Children’s Health has entered an agreement to sell 13 of its 17 clinic locations to MD Medical Group, a fast-growing chain of clinics that operates locations in areas with high Medicaid rates. The Dallas-based pediatric health system will take a minority stake in MD Medical through the transaction, which will close on June 4.
Children’s will close sites at St. Philip’s School and Community Center in Dallas, in Celina, and in DeSoto, retaining sole ownership only of its clinic at the Children’s Health Specialty Center in Dallas.
A spokesperson for Children’s Health says the closures at those locations came after assessments showing that the communities would have access to other MD Medical Group locations or to other providers outside the system. The location at St. Philip’s school—the subject of a CBS-DFW report that broke the news and gave voice to the disappointment of the school’s headmaster—will be equipped with a telemedicine hub.
The 13 facilities that will transition will be rebranded under MD Kids Pediatrics and brought under a model that puts a greater emphasis on nurse practitioners and physician assistants while staffing one to two pediatricians per location, on par with the chain’s other facilities, MD Medical CEO Alvaro Saenz tells me. (MD Medical also operates locations branded Clinicas Mi Doctor and MD Family.) That means that some Children’s Health pediatricians will lose their jobs, in addition to the cuts associated with the three clinics set to close on May 25.
Saenz expects to increase MD Medical’s abilities with regard to telehealth and population tools with Children’s Health as a minority owner. “This is truly more of a partnership between two organizations,” he says.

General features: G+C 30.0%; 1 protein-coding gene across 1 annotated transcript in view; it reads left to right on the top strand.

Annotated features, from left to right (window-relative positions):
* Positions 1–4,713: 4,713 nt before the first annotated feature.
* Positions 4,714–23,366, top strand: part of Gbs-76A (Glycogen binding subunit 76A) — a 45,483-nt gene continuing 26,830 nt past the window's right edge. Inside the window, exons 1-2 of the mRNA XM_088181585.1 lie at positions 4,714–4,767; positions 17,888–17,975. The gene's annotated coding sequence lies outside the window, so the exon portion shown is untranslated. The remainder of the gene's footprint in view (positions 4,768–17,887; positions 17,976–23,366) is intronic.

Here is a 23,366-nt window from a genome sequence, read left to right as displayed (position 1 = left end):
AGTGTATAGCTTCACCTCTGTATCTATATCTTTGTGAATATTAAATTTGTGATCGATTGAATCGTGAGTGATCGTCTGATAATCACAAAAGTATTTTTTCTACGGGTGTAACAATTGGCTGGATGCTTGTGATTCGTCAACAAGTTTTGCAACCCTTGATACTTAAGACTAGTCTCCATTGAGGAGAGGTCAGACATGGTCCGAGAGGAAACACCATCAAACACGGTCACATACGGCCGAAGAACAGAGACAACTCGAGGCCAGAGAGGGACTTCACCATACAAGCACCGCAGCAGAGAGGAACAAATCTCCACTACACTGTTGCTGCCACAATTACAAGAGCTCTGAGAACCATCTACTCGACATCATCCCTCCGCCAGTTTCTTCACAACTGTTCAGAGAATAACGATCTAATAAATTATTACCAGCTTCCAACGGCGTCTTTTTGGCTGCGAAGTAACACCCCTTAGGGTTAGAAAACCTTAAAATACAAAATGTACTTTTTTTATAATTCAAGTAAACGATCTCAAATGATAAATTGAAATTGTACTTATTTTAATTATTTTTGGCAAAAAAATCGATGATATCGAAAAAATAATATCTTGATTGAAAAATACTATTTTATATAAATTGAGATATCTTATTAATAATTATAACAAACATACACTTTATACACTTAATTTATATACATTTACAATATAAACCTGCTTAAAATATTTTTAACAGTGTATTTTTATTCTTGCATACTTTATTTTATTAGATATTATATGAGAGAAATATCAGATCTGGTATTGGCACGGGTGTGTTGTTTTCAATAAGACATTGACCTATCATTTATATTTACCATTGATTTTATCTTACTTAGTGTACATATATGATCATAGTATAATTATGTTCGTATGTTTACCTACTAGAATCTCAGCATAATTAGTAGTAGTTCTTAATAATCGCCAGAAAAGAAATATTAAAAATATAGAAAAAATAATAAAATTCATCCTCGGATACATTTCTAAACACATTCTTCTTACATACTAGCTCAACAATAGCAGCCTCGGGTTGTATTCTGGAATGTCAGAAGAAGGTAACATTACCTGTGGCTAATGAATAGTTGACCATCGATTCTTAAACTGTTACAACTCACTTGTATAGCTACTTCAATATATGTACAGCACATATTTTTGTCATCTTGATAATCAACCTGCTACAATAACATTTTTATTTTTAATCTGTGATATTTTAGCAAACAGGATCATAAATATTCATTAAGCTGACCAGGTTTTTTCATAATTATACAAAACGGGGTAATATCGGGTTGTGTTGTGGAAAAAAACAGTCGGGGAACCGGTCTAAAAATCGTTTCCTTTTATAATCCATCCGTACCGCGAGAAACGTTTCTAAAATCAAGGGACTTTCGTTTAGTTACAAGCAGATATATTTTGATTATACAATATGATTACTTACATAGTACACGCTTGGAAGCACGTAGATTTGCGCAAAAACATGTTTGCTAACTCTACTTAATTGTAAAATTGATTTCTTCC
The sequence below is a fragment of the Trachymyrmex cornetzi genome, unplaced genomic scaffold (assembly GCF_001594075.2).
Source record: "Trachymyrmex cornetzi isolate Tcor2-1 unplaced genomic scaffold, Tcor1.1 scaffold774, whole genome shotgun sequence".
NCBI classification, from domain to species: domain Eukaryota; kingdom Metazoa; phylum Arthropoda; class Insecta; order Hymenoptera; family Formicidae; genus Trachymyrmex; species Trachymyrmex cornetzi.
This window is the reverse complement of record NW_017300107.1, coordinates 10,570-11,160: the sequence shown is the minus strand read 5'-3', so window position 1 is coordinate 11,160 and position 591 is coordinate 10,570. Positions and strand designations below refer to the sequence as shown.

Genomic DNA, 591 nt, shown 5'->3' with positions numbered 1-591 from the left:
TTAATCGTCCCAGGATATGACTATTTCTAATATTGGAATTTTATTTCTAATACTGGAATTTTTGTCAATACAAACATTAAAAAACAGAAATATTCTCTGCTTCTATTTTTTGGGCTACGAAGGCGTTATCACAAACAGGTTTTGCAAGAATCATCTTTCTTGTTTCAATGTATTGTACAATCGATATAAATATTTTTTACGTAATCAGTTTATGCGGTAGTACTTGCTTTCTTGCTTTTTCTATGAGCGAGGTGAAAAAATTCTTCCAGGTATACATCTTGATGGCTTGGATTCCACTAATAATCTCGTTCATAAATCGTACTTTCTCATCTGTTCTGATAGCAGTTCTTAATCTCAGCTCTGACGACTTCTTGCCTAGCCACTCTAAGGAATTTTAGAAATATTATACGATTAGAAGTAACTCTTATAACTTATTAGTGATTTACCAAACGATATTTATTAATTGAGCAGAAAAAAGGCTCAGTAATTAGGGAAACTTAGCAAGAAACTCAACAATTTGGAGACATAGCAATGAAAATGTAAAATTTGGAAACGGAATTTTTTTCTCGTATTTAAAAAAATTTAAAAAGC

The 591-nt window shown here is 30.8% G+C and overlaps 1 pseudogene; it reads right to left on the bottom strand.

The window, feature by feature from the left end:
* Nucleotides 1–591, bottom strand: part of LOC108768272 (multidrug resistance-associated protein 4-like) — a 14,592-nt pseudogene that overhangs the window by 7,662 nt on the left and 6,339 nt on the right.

MD Medical’s new locations serve a population that fit into their larger strategy—a population that other systems generally show less interest in. Former D CEO Healthcare Editor Matt Goodman wrote about that in 2016:
One of the fastest-growing chains of clinics in North Texas dots many of its underserved areas, far from the generally desirable—and profitable—privately insured middle- and upper-middle class, who will come when they get sick and be able to pay. No, the MD Medical Group, which includes the Clinicas Mi Doctor, MD Family, and MD Kids Pediatrics clinic brands, has 32 locations in communities like South Oak Cliff, Pleasant Grove, Garland, West Dallas—places where the median household income can dip tens of thousands of dollars below that of the state’s. Two-thirds of its patients are insured by Medicaid and 18 percent are uninsured or self-pay; many physicians say this population would put them out of business.
MD Medical went after a market that “nobody wants” as Saenz told Goodman in 2016. When I got Saenz on the phone Wednesday, he’d yet to calculate how the percentage of the company’s Medicaid-covered and uninsured or self-pay patients would change post-transaction. But he was certain Medicaid would be represent an even larger portion, and that uninsured or self-pay would account for less of the total pie. MD Medical and the Children’s clinics serve “the exact same populations and we serve them in almost the exact same area,” Saenz says.
He’d also said in 2016 that revenue then was at $55 million, with $8 million in earnings. I requested an update and post-transaction estimate, but he’d been scolded for handing out the info the last time.
“Even in just the two years,” he offered, “we’re definitely in another place with regard to top line and bottom line.”